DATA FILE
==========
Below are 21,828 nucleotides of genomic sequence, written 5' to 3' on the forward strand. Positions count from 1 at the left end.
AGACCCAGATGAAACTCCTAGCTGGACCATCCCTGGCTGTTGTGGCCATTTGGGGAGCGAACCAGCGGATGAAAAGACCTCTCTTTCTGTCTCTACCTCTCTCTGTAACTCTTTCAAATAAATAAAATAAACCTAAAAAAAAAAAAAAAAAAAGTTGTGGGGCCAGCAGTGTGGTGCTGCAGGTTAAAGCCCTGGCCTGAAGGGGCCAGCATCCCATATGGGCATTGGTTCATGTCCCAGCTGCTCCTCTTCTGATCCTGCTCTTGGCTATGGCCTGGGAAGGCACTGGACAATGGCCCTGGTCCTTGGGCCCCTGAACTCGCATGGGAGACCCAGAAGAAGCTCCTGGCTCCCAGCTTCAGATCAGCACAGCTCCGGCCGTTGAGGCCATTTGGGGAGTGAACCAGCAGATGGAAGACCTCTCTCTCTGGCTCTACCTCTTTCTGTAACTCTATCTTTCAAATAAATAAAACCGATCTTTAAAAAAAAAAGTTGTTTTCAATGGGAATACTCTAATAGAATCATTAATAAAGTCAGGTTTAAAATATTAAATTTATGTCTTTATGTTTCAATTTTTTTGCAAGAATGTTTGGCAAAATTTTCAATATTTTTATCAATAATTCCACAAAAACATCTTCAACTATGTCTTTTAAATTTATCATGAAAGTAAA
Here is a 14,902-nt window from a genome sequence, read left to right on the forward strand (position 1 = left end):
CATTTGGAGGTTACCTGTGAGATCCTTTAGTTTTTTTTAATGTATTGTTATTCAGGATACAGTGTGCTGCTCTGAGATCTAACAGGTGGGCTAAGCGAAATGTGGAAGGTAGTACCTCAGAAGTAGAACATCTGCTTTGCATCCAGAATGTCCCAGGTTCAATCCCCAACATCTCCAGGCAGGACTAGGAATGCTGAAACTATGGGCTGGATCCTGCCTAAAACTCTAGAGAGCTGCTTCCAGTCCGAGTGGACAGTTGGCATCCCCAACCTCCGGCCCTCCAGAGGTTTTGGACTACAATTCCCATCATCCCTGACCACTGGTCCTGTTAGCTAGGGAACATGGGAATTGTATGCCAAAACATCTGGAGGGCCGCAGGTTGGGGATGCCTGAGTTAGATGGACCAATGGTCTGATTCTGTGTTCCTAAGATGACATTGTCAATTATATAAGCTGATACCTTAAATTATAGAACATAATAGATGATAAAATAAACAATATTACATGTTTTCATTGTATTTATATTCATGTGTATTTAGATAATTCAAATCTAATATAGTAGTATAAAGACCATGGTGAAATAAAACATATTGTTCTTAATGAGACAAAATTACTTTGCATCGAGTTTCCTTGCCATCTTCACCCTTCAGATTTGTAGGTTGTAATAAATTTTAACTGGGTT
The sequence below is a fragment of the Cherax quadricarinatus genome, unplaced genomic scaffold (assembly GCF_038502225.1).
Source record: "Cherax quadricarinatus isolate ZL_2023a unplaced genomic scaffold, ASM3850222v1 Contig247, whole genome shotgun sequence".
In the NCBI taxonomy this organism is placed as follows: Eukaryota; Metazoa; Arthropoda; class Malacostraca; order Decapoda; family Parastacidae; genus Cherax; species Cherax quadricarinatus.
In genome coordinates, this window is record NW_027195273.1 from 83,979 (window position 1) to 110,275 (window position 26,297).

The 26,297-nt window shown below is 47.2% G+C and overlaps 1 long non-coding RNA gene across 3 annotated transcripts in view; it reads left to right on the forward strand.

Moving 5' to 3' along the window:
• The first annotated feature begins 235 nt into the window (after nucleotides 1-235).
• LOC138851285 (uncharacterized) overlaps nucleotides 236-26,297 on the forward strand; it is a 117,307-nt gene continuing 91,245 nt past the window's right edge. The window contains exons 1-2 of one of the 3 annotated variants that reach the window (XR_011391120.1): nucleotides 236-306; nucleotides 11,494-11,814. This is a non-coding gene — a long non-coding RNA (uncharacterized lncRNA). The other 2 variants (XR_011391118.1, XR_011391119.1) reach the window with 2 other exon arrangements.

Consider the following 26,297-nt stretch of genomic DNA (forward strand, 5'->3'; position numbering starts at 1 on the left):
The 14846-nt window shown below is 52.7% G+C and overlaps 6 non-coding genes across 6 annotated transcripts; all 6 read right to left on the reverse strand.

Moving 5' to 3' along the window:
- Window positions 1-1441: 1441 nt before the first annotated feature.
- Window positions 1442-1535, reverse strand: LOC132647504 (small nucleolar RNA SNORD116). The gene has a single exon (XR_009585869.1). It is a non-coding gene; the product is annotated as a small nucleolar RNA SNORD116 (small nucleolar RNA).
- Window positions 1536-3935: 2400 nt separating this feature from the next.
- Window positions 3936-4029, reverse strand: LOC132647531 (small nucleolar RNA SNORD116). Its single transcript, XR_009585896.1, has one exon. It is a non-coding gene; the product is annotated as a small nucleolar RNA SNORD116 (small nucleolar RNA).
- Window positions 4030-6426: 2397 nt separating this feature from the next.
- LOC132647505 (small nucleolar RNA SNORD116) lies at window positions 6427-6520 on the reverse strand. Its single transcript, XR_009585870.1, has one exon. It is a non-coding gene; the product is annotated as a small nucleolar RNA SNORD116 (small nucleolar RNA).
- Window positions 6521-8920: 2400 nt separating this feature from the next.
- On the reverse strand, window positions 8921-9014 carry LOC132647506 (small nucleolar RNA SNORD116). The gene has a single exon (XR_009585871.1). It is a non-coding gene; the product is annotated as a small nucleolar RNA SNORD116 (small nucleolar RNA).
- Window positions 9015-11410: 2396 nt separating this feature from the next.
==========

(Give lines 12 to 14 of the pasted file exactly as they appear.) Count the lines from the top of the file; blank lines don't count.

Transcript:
• LOC138851285 (uncharacterized) overlaps nucleotides 236-26,297 on the forward strand; it is a 117,307-nt gene continuing 91,245 nt past the window's right edge. The window contains exons 1-2 of one of the 3 annotated variants that reach the window (XR_011391120.1): nucleotides 236-306; nucleotides 11,494-11,814. This is a non-coding gene — a long non-coding RNA (uncharacterized lncRNA). The other 2 variants (XR_011391118.1, XR_011391119.1) reach the window with 2 other exon arrangements.

Consider the following 26,297-nt stretch of genomic DNA (forward strand, 5'->3'; position numbering starts at 1 on the left):
The 14846-nt window shown below is 52.7% G+C and overlaps 6 non-coding genes across 6 annotated transcripts; all 6 read right to left on the reverse strand.